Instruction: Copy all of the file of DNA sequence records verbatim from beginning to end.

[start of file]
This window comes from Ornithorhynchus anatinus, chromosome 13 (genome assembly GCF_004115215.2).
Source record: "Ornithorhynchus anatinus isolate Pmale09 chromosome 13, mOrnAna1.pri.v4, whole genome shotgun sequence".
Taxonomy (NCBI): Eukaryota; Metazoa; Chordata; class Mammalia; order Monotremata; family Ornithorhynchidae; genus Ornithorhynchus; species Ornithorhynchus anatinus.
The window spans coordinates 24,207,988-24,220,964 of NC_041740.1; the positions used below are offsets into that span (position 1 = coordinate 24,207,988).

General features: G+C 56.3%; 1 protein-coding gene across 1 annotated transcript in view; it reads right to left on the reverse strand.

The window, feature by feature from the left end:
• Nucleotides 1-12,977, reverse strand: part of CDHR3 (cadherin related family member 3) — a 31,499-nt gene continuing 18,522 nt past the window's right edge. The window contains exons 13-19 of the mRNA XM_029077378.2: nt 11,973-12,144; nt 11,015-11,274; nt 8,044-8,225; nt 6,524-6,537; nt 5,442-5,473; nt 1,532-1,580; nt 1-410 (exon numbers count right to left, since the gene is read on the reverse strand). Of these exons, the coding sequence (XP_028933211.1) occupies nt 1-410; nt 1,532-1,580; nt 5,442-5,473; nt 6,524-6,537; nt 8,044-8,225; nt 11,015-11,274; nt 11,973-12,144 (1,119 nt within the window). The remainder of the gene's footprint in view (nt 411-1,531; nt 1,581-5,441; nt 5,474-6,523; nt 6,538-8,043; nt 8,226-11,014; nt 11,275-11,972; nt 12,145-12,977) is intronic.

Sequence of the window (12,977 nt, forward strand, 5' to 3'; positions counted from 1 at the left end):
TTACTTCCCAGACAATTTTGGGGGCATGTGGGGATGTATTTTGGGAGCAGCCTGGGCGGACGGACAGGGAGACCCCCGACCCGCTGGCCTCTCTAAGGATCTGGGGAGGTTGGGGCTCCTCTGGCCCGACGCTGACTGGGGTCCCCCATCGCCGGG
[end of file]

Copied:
This window comes from Ornithorhynchus anatinus, chromosome 13 (genome assembly GCF_004115215.2).
Source record: "Ornithorhynchus anatinus isolate Pmale09 chromosome 13, mOrnAna1.pri.v4, whole genome shotgun sequence".
Taxonomy (NCBI): Eukaryota; Metazoa; Chordata; class Mammalia; order Monotremata; family Ornithorhynchidae; genus Ornithorhynchus; species Ornithorhynchus anatinus.
The window spans coordinates 24,207,988-24,220,964 of NC_041740.1; the positions used below are offsets into that span (position 1 = coordinate 24,207,988).

General features: G+C 56.3%; 1 protein-coding gene across 1 annotated transcript in view; it reads right to left on the reverse strand.

The window, feature by feature from the left end:
• Nucleotides 1-12,977, reverse strand: part of CDHR3 (cadherin related family member 3) — a 31,499-nt gene continuing 18,522 nt past the window's right edge. The window contains exons 13-19 of the mRNA XM_029077378.2: nt 11,973-12,144; nt 11,015-11,274; nt 8,044-8,225; nt 6,524-6,537; nt 5,442-5,473; nt 1,532-1,580; nt 1-410 (exon numbers count right to left, since the gene is read on the reverse strand). Of these exons, the coding sequence (XP_028933211.1) occupies nt 1-410; nt 1,532-1,580; nt 5,442-5,473; nt 6,524-6,537; nt 8,044-8,225; nt 11,015-11,274; nt 11,973-12,144 (1,119 nt within the window). The remainder of the gene's footprint in view (nt 411-1,531; nt 1,581-5,441; nt 5,474-6,523; nt 6,538-8,043; nt 8,226-11,014; nt 11,275-11,972; nt 12,145-12,977) is intronic.

Sequence of the window (12,977 nt, forward strand, 5' to 3'; positions counted from 1 at the left end):
TTACTTCCCAGACAATTTTGGGGGCATGTGGGGATGTATTTTGGGAGCAGCCTGGGCGGACGGACAGGGAGACCCCCGACCCGCTGGCCTCTCTAAGGATCTGGGGAGGTTGGGGCTCCTCTGGCCCGACGCTGACTGGGGTCCCCCATCGCCGGG